Putin's Russia cannot accept it. Why?
Because it is part of a Space Based Weapons system.
U.S. space first strike program well underway
by Bruce K. Gagnon -- May 16, 2007
In the House of Representatives last week Democratic Party Congress members lead the way to approve money for Star Wars research and development programs in the fiscal year 2008 budget.
Rejecting the recommendations of a sub-committee, Representatives Ellen Tauscher (D-CA) and John Larson (D-CT) restored $150 million to Pentagon boost phase missile defense programs, $48 million for future missile defense systems, including space sensors, $12 million more for sea-based sensors and language to allow $160 million for a highly controversial European missile defense site.
Joyfully cheering these moves to ensure continuation of space weapons research and development programs, a pro-space warfare organization called Missile Defense Advocacy Alliance (MDAA) reported in an email that, "This shift of priorities from last week's initial Strategic Subcommittee's markup shows a bipartisan movement accepted by a Democratic Majority to put forward systems to address future threats and to continue to invest into our countries most advanced boost phase missile defense system, the Air Borne Laser."
The MDAA is a very active proponent of space weapons technology development and is led by Riki Ellison, a former professional football player with the San Francisco 49ers. Ellison is particularly excited about the development of sea-based Aegis destroyers mounted with theatre missile defense systems that will be deployed in the Asian-Pacific region to surround China.
The Pentagon recently announced they would soon begin to build a missile defense base on Guam, a U.S. military colony now undergoing major expansion with new runways for advanced bombers, new deployments of cruise missiles, and 8,000 new troops relocated from Japan. Activists in Guam have been undertaking major organizing efforts to get the U.S. out of their nation - the U.S. military now controls more than 1/3 of the island.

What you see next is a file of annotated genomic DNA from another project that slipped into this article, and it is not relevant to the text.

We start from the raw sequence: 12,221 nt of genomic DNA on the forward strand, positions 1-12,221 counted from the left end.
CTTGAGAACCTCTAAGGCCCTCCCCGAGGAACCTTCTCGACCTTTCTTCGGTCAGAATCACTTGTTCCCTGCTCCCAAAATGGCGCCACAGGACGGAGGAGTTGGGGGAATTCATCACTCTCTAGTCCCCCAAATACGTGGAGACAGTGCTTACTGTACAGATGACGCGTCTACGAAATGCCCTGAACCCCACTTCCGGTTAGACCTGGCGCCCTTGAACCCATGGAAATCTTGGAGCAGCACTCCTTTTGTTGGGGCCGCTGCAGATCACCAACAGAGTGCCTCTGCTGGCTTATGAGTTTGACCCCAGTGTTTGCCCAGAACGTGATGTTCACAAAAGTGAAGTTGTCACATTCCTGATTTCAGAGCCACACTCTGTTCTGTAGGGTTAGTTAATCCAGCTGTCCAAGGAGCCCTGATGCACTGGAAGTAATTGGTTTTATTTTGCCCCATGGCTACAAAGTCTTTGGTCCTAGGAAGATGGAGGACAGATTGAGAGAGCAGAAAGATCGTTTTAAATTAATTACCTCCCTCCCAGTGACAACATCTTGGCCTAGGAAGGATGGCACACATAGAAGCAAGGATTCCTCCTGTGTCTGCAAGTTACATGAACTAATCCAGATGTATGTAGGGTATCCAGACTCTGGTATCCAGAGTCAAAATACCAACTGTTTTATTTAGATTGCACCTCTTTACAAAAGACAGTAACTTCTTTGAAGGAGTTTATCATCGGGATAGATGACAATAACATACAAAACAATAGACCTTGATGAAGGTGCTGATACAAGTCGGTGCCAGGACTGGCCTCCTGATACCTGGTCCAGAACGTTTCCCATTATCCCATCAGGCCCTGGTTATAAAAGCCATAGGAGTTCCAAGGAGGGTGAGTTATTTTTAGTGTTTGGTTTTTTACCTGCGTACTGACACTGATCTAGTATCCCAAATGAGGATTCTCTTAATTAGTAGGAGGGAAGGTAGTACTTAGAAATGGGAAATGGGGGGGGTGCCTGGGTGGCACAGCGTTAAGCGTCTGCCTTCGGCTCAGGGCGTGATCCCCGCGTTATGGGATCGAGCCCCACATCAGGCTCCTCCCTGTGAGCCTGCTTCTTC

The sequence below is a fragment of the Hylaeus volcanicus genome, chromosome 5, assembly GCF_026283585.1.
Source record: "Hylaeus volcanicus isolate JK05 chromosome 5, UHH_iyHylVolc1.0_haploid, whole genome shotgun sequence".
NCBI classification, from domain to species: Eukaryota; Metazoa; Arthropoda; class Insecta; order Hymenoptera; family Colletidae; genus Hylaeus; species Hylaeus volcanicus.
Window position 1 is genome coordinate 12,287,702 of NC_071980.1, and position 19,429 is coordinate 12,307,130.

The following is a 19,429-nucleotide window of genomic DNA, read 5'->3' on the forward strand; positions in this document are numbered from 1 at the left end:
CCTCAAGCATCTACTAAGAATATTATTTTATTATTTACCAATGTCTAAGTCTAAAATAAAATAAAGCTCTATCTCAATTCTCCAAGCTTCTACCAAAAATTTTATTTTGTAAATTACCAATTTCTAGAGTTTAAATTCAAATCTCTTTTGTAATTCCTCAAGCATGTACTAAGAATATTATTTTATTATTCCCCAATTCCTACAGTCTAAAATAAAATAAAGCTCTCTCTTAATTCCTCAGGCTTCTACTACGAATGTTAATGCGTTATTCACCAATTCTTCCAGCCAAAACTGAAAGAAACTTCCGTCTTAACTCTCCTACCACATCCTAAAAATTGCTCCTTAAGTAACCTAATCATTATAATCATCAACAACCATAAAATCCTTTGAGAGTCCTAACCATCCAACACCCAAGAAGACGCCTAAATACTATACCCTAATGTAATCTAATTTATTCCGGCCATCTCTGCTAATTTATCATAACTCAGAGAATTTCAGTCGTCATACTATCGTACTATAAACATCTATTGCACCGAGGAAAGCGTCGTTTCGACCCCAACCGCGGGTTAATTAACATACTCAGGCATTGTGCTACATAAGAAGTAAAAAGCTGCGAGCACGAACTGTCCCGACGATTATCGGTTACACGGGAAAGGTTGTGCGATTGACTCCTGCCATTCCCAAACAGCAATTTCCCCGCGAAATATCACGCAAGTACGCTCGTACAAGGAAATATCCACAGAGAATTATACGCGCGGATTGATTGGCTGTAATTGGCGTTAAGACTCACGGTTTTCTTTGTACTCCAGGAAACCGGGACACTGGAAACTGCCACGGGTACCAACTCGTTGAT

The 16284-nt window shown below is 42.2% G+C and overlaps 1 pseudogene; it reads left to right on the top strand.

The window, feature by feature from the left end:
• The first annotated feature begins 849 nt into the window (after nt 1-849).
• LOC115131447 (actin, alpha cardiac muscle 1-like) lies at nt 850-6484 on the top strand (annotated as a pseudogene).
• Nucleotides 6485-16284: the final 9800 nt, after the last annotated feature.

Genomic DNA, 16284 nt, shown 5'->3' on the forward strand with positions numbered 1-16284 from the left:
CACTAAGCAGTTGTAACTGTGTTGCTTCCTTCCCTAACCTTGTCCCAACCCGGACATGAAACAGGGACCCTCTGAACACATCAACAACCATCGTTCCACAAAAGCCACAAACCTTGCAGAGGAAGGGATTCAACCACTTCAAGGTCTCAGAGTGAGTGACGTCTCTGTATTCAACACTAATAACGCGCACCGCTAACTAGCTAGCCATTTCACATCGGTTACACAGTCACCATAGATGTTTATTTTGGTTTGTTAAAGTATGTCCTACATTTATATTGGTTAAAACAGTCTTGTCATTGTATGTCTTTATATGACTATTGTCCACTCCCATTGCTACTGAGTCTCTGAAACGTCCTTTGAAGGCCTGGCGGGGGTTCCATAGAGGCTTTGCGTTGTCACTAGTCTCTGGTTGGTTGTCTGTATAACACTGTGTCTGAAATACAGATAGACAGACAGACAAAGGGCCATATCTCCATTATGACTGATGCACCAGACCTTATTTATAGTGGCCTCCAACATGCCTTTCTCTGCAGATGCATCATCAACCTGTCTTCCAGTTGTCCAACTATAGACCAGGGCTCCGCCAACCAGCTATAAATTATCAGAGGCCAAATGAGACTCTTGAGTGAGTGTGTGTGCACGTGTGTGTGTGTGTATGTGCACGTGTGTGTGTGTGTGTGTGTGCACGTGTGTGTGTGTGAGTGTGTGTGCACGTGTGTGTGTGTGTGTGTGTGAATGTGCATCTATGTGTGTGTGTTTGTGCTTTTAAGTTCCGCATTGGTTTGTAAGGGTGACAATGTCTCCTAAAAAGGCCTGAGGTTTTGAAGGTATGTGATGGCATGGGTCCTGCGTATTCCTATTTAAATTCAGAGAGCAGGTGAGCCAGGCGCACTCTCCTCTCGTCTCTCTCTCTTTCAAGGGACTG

Activists in Poland and the Czech Republic have also been very busy of late protesting the U.S. plan to put 10 missile defense interceptors in Poland and a new Star Wars radar facility in the Czech Republic. The Pentagon is saying these facilities would be used to protect Europe and the U.S. from a nuclear attack by Iran - which has no nuclear weapons today. But the truth is these bases, along with others planned in Georgia and Azerbaijan, will be used to tighten the military noose around Russia's neck as NATO and the U.S. military surround her.
Following an International Conference against the Militarization of Europe last week in Prague, a statement was released by the participants. It said, in part, that "We voice our protest against the plans of the Bush administration to install a 'national missile defense system' for the U.S. on the territory of the Czech Republic and Poland . Most people in the Czech Republic and Poland, as well as in the rest of Europe, reject plans to host this system. We reject the official reasons given for the NMD project as mere pretexts."
"The realisation of the U.S. plan will not lead to enhanced security. On the contrary - it will lead to new dangers and insecurities."
"Although it is described as 'defensive', in reality it will allow the United States to attack other countries without fear of retaliation. It will also put 'host' countries on the front line in future U.S. wars."
Disguised as "missile defense" the Pentagon's Star Wars program is all about offense and global control and domination. The planned deployments in Europe are just one more piece in the military space architecture that would give the U.S. "full spectrum dominance." Last October the Bush administration released its new National Space Policy that essentially gave the Pentagon a green light to move ahead with deployments of space war-fighting technologies.
The Air Force Space Command's Strategic Master Plan: FY06 and Beyond says, "Air Force Space Command will deploy a new generation of responsive space access, prompt global strike, and space superiority capabilities.....Our vision calls for prompt global strike space systems with the capability to directly apply force from or through space against terrestrial targets."